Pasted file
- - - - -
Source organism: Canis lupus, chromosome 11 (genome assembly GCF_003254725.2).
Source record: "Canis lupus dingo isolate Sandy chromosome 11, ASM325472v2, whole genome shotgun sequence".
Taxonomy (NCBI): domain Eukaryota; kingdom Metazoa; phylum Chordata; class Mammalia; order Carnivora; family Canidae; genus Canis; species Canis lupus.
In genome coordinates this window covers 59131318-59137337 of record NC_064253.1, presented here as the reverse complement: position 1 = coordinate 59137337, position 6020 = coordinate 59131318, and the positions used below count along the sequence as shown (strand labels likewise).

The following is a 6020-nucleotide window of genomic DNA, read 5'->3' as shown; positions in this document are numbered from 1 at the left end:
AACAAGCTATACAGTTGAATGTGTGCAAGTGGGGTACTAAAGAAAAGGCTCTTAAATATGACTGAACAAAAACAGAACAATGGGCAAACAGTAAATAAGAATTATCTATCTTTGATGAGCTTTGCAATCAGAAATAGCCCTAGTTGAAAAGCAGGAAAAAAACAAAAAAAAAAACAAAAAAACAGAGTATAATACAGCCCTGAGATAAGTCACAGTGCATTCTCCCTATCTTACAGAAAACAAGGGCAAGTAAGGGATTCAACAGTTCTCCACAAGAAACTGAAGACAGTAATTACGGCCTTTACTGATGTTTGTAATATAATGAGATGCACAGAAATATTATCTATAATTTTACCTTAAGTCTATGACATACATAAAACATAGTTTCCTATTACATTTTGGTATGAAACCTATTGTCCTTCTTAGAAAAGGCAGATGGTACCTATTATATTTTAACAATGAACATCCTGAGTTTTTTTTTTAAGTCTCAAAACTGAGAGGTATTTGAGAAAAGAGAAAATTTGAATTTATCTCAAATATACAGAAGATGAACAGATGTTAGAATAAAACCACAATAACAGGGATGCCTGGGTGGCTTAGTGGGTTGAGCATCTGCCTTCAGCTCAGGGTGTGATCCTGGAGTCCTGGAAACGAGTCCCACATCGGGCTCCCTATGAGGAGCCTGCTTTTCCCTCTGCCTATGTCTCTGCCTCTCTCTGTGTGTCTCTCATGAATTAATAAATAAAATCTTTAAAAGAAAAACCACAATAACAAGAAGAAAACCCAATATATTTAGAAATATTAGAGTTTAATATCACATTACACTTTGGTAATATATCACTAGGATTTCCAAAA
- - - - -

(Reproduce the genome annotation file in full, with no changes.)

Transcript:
Source organism: Canis lupus, chromosome 11 (genome assembly GCF_003254725.2).
Source record: "Canis lupus dingo isolate Sandy chromosome 11, ASM325472v2, whole genome shotgun sequence".
Taxonomy (NCBI): domain Eukaryota; kingdom Metazoa; phylum Chordata; class Mammalia; order Carnivora; family Canidae; genus Canis; species Canis lupus.
In genome coordinates this window covers 59131318-59137337 of record NC_064253.1, presented here as the reverse complement: position 1 = coordinate 59137337, position 6020 = coordinate 59131318, and the positions used below count along the sequence as shown (strand labels likewise).

The following is a 6020-nucleotide window of genomic DNA, read 5'->3' as shown; positions in this document are numbered from 1 at the left end:
AACAAGCTATACAGTTGAATGTGTGCAAGTGGGGTACTAAAGAAAAGGCTCTTAAATATGACTGAACAAAAACAGAACAATGGGCAAACAGTAAATAAGAATTATCTATCTTTGATGAGCTTTGCAATCAGAAATAGCCCTAGTTGAAAAGCAGGAAAAAAACAAAAAAAAAAACAAAAAAACAGAGTATAATACAGCCCTGAGATAAGTCACAGTGCATTCTCCCTATCTTACAGAAAACAAGGGCAAGTAAGGGATTCAACAGTTCTCCACAAGAAACTGAAGACAGTAATTACGGCCTTTACTGATGTTTGTAATATAATGAGATGCACAGAAATATTATCTATAATTTTACCTTAAGTCTATGACATACATAAAACATAGTTTCCTATTACATTTTGGTATGAAACCTATTGTCCTTCTTAGAAAAGGCAGATGGTACCTATTATATTTTAACAATGAACATCCTGAGTTTTTTTTTTAAGTCTCAAAACTGAGAGGTATTTGAGAAAAGAGAAAATTTGAATTTATCTCAAATATACAGAAGATGAACAGATGTTAGAATAAAACCACAATAACAGGGATGCCTGGGTGGCTTAGTGGGTTGAGCATCTGCCTTCAGCTCAGGGTGTGATCCTGGAGTCCTGGAAACGAGTCCCACATCGGGCTCCCTATGAGGAGCCTGCTTTTCCCTCTGCCTATGTCTCTGCCTCTCTCTGTGTGTCTCTCATGAATTAATAAATAAAATCTTTAAAAGAAAAACCACAATAACAAGAAGAAAACCCAATATATTTAGAAATATTAGAGTTTAATATCACATTACACTTTGGTAATATATCACTAGGATTTCCAAAA